A new study has found that the dual antiplatelet therapy (DAPT) score, which is recommended by both US and European guidelines, did not adequately determine ischaemic and bleeding risk in an unselected patient population. These findings suggest that the score may not be generalisable to real-world populations.
Peter Ueda (Clinical Epidemiology Division, Department of Medicine, Solna, Karolinska Instituet, Stockholm, Sweden) and others write in the Journal of the American College of Cardiology that the DAPT score is used to determine which patients would benefit from receiving DAPT for an extended period—a further 18 months after 12 months’ DAPT without an ischaemic or bleeding event—following percutaneous coronary intervention (PCI). They add that both US and European DAPT guidelines advise physicians to consider using the score when determining duration of DAPT (in patients who have already completed 12 months of DAPT without an event).
However, the authors observe that the score has only been validated using clinical trial populations. Specifically, the score was based on the results of the DAPT study and a large proportion of patients in that study received first-generation drug-eluting stents. “The performance of the risk score in an unselected real-world patient population receiving contemporary PCI treatment is uncertain,” Ueda et al comment. Therefore, the aim of the present study was to assess the ability of the DAPT score to stratify ischaemic and bleeding risk after 12 months of DAPT and compare and ischaemic and bleeding event rates after those with observed in the DAPT study.
Using data from the SWEDEHEART registry, the authors identified 41,101 patients who had received DAPT for 12 months without experiencing an ischaemic or bleeding event. Of these, 55% had a “low” DAPT score (<2 points) and 45% had a high DAPT score (≥2 points); according to the decision rule of the score, patients with a score of two or above should receive DAPT beyond 12 months.
Ueda et al report that the DAPT score had a C-statistic of 0.58 for myocardial infarction and stent thrombosis and 0.54 for major adverse cardiac cerebrovascular events (MACCE). They note that patients with a high DAPT score had significantly higher rates of myocardial infarction, stent thrombosis and MACCE than those with a low DAPT score. However, the difference in risk of myocardial infarction and stent thrombosis was largely driven by those with scores of 3 and higher and rates of MACCE did not increase linearly with score level “Compared with scores of -1 and -2, event rates were lower at scores of 1 and 2 and significantly increased only at scores of 4 and ≥5,” the authors state. Furthermore, the score had a C statistic of 0.49 for fatal or major bleeding, and the risk of this event between low and high risk groups was similar. Ueda et al observe: “These findings, which remained similar when limiting the analyses to patients receiving new generation drug-eluting stents, indicate that the DAPT score is not useful for discriminating bleeding and ischaemic risk.”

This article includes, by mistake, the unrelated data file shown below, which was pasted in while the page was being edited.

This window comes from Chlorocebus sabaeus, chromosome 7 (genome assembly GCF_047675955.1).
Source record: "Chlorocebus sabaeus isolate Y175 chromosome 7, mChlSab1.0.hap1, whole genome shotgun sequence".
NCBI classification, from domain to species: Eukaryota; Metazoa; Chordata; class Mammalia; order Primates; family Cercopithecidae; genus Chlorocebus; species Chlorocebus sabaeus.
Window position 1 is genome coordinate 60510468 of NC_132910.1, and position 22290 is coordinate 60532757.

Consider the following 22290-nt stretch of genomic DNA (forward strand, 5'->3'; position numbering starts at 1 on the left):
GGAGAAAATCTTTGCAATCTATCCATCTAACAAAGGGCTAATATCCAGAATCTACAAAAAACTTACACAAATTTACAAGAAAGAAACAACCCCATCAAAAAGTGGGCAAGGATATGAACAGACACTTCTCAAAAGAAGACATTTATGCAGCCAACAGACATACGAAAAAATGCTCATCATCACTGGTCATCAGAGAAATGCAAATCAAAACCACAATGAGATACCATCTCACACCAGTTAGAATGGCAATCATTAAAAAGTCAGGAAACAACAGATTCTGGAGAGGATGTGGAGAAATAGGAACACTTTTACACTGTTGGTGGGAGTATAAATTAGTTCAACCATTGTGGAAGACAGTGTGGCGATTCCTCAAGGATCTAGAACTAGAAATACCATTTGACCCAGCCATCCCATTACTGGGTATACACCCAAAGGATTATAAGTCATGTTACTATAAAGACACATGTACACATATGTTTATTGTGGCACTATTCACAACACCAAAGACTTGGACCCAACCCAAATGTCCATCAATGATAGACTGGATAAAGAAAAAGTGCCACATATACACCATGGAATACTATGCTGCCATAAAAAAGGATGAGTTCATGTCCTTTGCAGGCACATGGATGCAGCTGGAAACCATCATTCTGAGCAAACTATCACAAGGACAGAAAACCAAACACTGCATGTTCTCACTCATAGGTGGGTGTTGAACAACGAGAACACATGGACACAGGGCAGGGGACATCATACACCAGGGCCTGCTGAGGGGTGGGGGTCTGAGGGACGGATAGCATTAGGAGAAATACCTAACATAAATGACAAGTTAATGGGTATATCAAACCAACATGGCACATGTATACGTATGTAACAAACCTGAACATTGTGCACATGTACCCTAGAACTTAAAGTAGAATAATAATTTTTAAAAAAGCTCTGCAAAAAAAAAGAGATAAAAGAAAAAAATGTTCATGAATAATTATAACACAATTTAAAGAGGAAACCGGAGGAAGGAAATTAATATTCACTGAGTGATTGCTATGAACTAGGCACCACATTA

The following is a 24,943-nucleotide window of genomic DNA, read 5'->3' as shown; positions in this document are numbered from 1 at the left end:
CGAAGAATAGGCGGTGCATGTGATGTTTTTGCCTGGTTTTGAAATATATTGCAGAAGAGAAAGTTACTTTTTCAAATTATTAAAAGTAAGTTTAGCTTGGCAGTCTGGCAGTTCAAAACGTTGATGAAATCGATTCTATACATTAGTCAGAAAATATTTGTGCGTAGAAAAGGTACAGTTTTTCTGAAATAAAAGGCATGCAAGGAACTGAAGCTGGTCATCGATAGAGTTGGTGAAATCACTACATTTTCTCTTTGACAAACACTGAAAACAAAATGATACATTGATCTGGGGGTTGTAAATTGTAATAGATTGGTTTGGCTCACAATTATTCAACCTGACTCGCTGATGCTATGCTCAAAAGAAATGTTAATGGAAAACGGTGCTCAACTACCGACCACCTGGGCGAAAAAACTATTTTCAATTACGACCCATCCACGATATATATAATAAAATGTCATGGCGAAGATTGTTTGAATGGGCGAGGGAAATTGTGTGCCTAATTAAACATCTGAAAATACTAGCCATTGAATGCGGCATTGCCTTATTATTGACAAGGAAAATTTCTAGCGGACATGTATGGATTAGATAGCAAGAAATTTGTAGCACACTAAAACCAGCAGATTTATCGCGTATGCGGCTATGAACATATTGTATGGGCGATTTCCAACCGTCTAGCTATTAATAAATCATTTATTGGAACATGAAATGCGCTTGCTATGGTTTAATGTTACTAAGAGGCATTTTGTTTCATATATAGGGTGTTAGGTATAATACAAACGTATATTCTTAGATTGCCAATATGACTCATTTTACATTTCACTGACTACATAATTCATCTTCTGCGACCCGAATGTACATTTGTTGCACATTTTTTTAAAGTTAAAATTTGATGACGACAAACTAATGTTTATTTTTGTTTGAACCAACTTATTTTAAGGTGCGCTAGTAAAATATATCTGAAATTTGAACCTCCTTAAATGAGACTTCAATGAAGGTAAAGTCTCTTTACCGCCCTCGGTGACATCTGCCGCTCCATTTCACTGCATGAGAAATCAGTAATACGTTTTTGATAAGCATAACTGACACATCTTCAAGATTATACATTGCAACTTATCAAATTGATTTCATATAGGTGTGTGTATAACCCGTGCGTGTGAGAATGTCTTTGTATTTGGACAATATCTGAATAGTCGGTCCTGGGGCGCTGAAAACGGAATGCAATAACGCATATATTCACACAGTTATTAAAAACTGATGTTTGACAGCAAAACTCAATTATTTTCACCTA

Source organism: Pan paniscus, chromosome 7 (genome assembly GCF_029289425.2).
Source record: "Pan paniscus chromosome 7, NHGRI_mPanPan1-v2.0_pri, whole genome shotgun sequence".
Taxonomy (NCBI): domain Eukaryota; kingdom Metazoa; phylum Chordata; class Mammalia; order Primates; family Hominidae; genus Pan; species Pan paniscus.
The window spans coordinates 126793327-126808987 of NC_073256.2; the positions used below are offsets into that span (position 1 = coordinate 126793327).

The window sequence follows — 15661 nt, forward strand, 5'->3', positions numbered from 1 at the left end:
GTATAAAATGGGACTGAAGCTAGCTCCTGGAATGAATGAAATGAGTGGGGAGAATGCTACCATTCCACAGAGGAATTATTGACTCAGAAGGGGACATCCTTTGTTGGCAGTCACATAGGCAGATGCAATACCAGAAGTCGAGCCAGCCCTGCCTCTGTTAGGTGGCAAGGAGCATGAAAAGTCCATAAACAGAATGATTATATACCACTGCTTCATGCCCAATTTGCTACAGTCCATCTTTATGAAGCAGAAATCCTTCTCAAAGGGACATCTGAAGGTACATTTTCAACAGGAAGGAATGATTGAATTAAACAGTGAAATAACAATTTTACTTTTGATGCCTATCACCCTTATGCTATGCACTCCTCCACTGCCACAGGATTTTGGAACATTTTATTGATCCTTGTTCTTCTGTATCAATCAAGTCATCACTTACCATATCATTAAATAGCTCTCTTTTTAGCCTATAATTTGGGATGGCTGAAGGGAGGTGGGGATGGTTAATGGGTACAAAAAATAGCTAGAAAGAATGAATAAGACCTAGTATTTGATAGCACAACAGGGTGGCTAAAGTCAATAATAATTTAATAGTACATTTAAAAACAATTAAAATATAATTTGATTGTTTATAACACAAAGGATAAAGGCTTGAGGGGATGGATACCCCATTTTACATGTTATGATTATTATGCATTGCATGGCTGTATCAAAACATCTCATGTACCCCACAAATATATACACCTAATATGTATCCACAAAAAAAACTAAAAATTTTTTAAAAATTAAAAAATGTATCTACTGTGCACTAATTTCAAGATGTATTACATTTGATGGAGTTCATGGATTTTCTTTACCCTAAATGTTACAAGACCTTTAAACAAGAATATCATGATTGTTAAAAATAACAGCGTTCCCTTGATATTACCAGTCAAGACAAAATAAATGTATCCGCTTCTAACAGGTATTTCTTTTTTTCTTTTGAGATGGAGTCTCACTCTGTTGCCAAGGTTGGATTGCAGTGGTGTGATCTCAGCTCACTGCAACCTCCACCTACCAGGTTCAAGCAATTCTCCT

After comparing the patient population of the DAPT study with that of the SWEDEHEART registry, Ueda et al found differences in event rates and state: “Notably, rates of fatal or major bleeding in the SWEDHEART registry were roughly one half of those for the GUSTO moderate or severe bleeding in the placebo arm of the DAPT study. Although this could partly be explained by the different bleeding outcome definition used and the potential risk of incomplete registration of events in health registries, the rates of fatal or major bleeding in our study were similar to those in other coronary patient populations from real-world databases and clinical trials.” However, the authors note that patients perceived to be at high risk of bleeding in the SWEDEHEART registry may have been prescribed DAPT for less than 12 months (patients in the DAPT study had to receive DAPT for at least 12 months) and, therefore, would not have been included in this present analysis (potentially affecting the results).
Ueda told Cardiovascular News: “Although we could not assess the effect of extended DAPT in patients stratified using the score, our data on discrimination and calibration of the risk score indicate that the ischaemic vs. bleeding risk trade-off seen among high and low score patients in the DAPT Study may not be generalisable to external populations, including the SWEDEHEART Register. Generalisability, especially with respect to calibration, is a well-known challenge in the area of risk scores.”
Ueda presented the study at the 2018 European Society of Cardiology (ESC) Congress (25-29 August, Munich, Germany).